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Date: Mon, 10 Mar 2014 17:37:50 -0400 (EDT)
Subject: Re: When is broken crypto a vulnerability?

Hash: SHA1

> Now there are all kinds of applications doing one of the following
> things:

> b) Provide an option to use AES, but they don't use it and still
> create legacy "encryption".

> I think it should be noncontroversial that b) is a vulnerability and
> thus should get a CVE. Any disagreement here?

It's not completely clear what you mean. If it were a logic error in
the code, e.g., menu choice 2 of "AES encryption" is selected but the
code calls the function intended for menu choice 1 of "standard
encryption," then a CVE could be assigned to the specific codebase
that has that logic error.

There may be some types of UI issues that would not have CVE
assignments. For example: "AES encryption" is grayed out because the
product actually doesn't yet contain an implementation of AES, but the
grayed-out status is not as prominent as it could be.

> I could accept it if applications provide this as a compatibility
> option when there's a clear sign to the user that it's not secure

There's also the question of whether the security properties are well
known, and the product does not contain any direct misrepresentation
(e.g., stating that standard ZIP encryption is "equivalent to PGP" or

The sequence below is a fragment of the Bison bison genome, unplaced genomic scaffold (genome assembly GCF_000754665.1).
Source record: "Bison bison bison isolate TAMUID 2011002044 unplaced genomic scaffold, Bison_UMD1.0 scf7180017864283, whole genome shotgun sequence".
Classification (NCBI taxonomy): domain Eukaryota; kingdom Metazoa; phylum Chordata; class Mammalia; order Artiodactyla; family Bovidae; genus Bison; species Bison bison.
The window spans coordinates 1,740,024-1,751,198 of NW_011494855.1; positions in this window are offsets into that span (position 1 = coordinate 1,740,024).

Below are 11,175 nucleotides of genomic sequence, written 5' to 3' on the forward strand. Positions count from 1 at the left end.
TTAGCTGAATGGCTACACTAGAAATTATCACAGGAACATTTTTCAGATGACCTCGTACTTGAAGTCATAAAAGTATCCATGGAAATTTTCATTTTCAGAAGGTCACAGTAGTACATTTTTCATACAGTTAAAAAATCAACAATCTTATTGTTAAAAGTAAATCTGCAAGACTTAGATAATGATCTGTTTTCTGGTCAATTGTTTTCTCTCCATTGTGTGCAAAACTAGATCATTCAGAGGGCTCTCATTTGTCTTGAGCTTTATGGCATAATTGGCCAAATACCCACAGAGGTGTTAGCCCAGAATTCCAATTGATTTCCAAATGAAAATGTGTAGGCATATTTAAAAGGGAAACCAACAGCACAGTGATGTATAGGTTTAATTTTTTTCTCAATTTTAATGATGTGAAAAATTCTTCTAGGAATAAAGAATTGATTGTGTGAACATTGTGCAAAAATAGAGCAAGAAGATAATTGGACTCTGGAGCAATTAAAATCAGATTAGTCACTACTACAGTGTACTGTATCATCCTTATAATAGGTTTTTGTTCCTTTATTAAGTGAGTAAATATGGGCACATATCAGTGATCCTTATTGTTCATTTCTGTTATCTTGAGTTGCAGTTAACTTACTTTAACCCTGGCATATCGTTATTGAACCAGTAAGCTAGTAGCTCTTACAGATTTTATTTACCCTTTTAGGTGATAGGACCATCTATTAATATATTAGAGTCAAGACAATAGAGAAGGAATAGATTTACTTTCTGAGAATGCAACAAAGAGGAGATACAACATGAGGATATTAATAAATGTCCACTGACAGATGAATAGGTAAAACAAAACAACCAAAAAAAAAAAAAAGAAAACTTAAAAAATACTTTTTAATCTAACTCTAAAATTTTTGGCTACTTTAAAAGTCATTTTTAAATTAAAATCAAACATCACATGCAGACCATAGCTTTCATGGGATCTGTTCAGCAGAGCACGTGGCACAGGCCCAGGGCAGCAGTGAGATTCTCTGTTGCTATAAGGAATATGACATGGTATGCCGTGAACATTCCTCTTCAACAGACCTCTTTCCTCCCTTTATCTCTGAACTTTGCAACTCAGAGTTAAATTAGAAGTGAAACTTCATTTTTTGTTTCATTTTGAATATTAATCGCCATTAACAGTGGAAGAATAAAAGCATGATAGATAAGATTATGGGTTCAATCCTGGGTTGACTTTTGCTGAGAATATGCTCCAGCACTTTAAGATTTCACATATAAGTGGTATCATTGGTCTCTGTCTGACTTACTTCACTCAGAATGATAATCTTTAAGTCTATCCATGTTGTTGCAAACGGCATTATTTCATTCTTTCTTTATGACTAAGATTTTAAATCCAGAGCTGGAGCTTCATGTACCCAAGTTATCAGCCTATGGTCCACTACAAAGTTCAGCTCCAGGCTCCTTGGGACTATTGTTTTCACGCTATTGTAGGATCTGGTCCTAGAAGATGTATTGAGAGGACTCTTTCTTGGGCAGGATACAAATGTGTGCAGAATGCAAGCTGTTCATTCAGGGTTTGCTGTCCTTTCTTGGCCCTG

"uses 2048-bit keys").
suggests that the security properties have been known outside the
research community since 2005, and probably the security properties
have been widely known for much longer than that. Anyone making a
reasonable effort to determine whether standard ZIP encryption was
suitable for their use case could find applicable information.

As a side issue, one common use case for ZIP encryption is exchanging
files (such as virus samples) that would otherwise trigger unwanted
content detection by a mail system's scanner. In other words, a use
case does not necessarily have anything to do with confidentiality.

> c) Default to legacy "encryption"

Sometimes there are CVE assignments based on a general concept of "an
insecure option should not be the default" but here there's the
complication that only the insecure option has widespread cross-vendor
compatibility. One needs to consider the support costs of changing the
default. It's a usability decision for each vendor, based in part on
what they know about whether their customers use encryption for
confidentiality or for a different reason.

"It would be better for everyone if every vendor changed to a good
algorithm" isn't equivalent to "there should be a CVE for every vendor
who hasn't changed."

> calling it "ZipCrypto(insecure)" or "insecure crypto" or something alike

It doesn't seem appropriate to make CVE assignments on the basis that
a UI omits information that is arguably well known, and is not
specific to that one product. As an extreme example, every occurrence
of an http URL in a web browser could have a tooltip stating
"http(insecure)" or "insecure http," and a subset of web users would
then be safer. There is some subset of ZIP users who have dangerously
incorrect expectations about what encryption means, and one may want
to start an outreach effort toward ZIP product vendors who could
attempt to address that within their UIs. This does not necessarily
mean that the CVE project has a role in that outreach effort.

- -- 
CVE assignment team, MITRE CVE Numbering Authority
M/S M300
202 Burlington Road, Bedford, MA 01730 USA
[ PGP key available through ]
Version: GnuPG v1.4.14 (SunOS)


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